CHRIS-VINCENT Writes: My Wife is Growing Her Natural Hair—Not A Tacky Hair Devoid of Appropriateness

My wife-Elsie Anothy Williams, before her natural hair jouney

In 2013, I wrote an article titled; “Is Natural Hair the New SEXY?” in which I stated among other things that I admire and love the growing generation of natural hair rockers of which many are departing from the cosmetic influenced conception that relaxed hair is beautiful and ought to be more acceptable.

This was way before many of today’s natural hair rockers jumped on the bandwagon.

To some extent, I equated natural hair to smartness and sexiness—but that was also before a bunch of the new shallow natural hair rockers hijacked the culture. It was at the time some sort of a rebellion against the establishment and popular idea, that the African woman must wear a hair belonging to a different race to feel accepted.

Interestingly, in 2015, a spoof study emerged which “trashed” my position, claiming that women with natural hair have lower self-esteem compared to women with treated hair.

In relation to the research, NewsNerd reported that;  “According to the study by Bountiful Hair, natural hair being viewed as a messy look is causing many women, who wear their hair in that manner, to feel inadequate and less desirable as their counterparts. Those feelings of inadequacy causes women with natural hair to lash out at women with treated or straightened hair, and in turn lowers their self-esteem.

Of the 3,000 women who participated in the study, 2,500 said they did not feel as pretty as women with straightened hair. Pilar Ciara Jones, who says she participated in the study, stated, “some days I just don’t know what to do with these naps — and on those days I just avoid the mirror altogether.”

“I try to tell myself that wearing my hair natural is all about empowerment and expressing natural beauty, but there were times when I just did not feel pretty,” Jones continued. “When you continuously break combs because your hair is so nappy, and you use everything in your refrigerator to try to tame that mane, and you still have hair so rough you could polish rocks, you begin to re-evaluate your choices.”

“At one point I was using a gallon of milk and a dozen eggs on my hair every day to try to soften it. That’s when I knew it was time to make a change. I got a relaxer and a Brazilian weave down to my butt, and I have never felt prettier,” Jones stated.

Bountiful Hair says the feelings by Jones are common among women with natural hair.”

Author Chimamanda Ngozi Adichie

Note that the above research is false, it was a satire—just to throw support behind the natural hair movement and perhaps point out the growing fact that a lot of low-self esteemed women are now rocking natural hair too.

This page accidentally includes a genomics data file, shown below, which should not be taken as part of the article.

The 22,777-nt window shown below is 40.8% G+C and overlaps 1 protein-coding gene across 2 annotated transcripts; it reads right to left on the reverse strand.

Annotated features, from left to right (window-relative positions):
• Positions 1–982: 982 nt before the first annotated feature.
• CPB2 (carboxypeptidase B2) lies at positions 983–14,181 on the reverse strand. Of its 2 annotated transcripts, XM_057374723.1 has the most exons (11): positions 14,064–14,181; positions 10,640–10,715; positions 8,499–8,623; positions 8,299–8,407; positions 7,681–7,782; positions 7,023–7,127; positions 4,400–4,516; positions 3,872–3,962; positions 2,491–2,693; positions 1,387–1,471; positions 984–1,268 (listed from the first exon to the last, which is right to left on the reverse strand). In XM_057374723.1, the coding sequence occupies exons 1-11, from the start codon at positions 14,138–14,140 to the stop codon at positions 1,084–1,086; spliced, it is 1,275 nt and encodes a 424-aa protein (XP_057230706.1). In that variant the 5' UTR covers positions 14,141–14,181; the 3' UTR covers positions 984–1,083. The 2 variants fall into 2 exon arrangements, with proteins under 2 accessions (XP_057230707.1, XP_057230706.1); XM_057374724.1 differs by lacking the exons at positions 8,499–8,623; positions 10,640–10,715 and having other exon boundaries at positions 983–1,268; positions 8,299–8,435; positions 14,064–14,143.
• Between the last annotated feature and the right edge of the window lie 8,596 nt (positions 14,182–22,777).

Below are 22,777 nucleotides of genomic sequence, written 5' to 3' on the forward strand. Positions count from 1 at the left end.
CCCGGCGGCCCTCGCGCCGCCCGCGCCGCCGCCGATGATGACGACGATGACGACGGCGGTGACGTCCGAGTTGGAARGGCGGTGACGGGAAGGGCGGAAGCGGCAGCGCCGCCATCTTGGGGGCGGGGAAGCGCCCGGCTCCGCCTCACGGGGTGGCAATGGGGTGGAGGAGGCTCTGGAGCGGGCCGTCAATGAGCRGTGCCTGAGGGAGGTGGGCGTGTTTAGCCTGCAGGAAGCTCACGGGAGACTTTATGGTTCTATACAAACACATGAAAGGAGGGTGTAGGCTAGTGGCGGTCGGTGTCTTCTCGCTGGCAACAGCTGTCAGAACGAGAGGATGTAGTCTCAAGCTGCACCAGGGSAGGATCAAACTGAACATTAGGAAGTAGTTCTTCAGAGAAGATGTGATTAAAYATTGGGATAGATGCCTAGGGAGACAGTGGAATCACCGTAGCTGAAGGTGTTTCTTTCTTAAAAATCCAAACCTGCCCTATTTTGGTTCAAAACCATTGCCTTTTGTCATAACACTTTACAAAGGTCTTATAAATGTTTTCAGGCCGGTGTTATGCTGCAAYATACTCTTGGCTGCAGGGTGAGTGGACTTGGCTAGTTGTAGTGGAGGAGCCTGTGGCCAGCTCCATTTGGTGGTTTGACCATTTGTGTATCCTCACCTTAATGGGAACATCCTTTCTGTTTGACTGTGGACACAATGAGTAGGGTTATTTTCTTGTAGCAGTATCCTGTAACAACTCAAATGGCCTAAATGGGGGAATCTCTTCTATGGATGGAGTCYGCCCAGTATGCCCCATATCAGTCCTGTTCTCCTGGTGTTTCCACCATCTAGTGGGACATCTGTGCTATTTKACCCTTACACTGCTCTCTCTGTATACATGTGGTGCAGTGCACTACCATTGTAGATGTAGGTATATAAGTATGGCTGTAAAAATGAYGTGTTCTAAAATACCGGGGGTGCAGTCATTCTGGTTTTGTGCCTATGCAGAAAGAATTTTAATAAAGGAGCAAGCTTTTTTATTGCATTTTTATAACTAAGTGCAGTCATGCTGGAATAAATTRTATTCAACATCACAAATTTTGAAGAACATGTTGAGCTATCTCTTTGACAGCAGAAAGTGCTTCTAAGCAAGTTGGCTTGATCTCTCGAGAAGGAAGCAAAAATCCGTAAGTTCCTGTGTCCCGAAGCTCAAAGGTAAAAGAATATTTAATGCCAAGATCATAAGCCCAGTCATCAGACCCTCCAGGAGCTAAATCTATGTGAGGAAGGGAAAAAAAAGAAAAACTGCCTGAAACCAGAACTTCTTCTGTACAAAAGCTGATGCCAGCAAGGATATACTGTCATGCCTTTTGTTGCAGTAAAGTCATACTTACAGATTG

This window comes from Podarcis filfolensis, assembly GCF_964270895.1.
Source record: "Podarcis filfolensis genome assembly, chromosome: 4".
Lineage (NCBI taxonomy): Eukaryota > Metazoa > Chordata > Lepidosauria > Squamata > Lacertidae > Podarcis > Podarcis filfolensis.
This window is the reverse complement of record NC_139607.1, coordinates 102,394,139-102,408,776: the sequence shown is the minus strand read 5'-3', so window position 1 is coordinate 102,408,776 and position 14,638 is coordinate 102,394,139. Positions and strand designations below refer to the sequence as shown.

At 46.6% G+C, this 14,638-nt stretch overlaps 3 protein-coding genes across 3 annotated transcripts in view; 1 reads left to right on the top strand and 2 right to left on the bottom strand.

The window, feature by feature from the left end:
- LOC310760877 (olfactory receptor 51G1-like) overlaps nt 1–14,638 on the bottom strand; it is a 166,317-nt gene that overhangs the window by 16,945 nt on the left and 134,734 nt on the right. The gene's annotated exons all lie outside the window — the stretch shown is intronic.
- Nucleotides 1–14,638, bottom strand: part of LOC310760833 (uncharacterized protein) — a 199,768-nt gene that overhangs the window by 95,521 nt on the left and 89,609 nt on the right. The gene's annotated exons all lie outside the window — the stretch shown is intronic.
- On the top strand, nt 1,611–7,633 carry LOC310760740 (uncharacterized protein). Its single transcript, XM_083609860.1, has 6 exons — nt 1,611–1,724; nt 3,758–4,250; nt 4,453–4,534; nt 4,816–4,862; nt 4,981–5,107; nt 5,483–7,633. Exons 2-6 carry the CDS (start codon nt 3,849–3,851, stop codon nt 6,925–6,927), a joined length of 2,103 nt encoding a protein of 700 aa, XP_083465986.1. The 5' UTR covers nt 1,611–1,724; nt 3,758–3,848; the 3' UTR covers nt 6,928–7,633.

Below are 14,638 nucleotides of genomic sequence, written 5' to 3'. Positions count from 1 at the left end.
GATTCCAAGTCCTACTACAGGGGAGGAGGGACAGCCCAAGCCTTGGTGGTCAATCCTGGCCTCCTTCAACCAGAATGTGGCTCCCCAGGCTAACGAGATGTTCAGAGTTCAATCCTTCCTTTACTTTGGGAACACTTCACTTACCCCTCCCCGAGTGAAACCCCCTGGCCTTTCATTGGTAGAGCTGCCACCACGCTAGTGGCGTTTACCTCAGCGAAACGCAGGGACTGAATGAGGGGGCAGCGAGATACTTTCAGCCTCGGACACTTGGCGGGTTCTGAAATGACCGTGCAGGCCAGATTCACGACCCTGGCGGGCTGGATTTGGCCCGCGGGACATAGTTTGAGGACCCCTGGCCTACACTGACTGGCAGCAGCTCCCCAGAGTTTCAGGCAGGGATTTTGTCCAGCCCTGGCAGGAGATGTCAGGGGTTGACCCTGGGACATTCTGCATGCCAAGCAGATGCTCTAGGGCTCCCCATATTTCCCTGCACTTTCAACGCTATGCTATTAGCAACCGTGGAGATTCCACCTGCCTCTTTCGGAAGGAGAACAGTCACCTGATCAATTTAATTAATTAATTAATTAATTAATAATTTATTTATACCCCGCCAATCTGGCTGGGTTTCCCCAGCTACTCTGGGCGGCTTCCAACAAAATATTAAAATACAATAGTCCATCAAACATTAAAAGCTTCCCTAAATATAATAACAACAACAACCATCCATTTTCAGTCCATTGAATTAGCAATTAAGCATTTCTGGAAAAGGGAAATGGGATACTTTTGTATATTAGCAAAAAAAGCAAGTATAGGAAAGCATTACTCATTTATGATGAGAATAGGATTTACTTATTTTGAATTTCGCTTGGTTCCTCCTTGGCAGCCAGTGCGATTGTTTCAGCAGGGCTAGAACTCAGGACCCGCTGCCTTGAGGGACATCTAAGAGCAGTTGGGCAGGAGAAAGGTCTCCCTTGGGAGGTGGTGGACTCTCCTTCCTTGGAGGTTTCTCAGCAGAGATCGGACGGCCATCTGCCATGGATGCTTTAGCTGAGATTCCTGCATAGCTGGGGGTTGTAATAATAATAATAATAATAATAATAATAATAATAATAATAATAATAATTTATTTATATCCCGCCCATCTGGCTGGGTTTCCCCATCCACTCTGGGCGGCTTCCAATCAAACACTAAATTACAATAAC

Over the years, my obsession with natural hair women has grown stronger and whenever I find myself at events, I mostly hit the natural women up for conversations—mostly, they tend to be intelligent and confident. Don’t be fooled, I’ve met some who are just disciples of whatever is trending.

The market has been diluted and the natural hair trend has somewhat become a cool fashion today—not necessarily, with any strong personal identity or political idea behind it anymore.

What has also become common with the new natural hair rockers is the fact that a lot of them are wearing tacky hair; basically shabby. Any attempt to alert these people to the fact that the growing acceptance of natural hair does not mean we should welcome matted hair is met with anger and twisted arguments.

When a lot of people cry that their natural hair has fetched them some sort of less favourable treatment, mostly, they are confusing their unbefitting unkempt hair with it just being natural.

Though the supposed Bountiful Hair’s research is satire/parody, I completely agree with the part that natural hair is more difficult to treat or maintain, compared to relaxed hair or the many weaves around.

And perhaps it’s as a result of this that many of our natural hair sisters throw whatever hair style out there irrespective of the occasion or environment, claiming that it’s natural and even if inappropriate, we ought to accept it for the mere fact that it’s natural.

Last week, a Londoner made it onto the BBC when she claimed that her “London employer has told her on a number of occasions not to turn up for work with her natural hair.” If this is wholly true, then that’s sad but I bet it goes beyond just her hair.

Lydia Forson–natural hair

Nigerian novelist-Chimamanda Ngozi Adichie who rocks natural hair once said; “Relaxing your hair is like being in prison. You’re always battling to make your hair do what it wasn’t meant to do.”

That may be true but natural hair does not come cheap or easy either and this is the part of the journey we are leaving behind.

It’s indeed beautiful and sometimes fulfilling to see a lot of women of colour making political statements of acceptance by rocking their natural hair. But we should not also forget the conversation around cleanliness and the appropriateness of style, even if natural.

I am excited my wife is growing her natural hair but if she would end up with a tacky appearance borne out of her inability to style her natural hair to fit appropriately, then what’s the point?

I think we should move the conversation from the acceptance of natural hair in our societies into the perimeters of style and presentation, especially now that its political tenets have been lost to the tacky weird world of contemporary fashion.

The truth is, permed weave or relaxed hair rockers mostly put in a lot of effort to appear appropriate–so why should natural hair rockers be spared the virtue of appropriateness?


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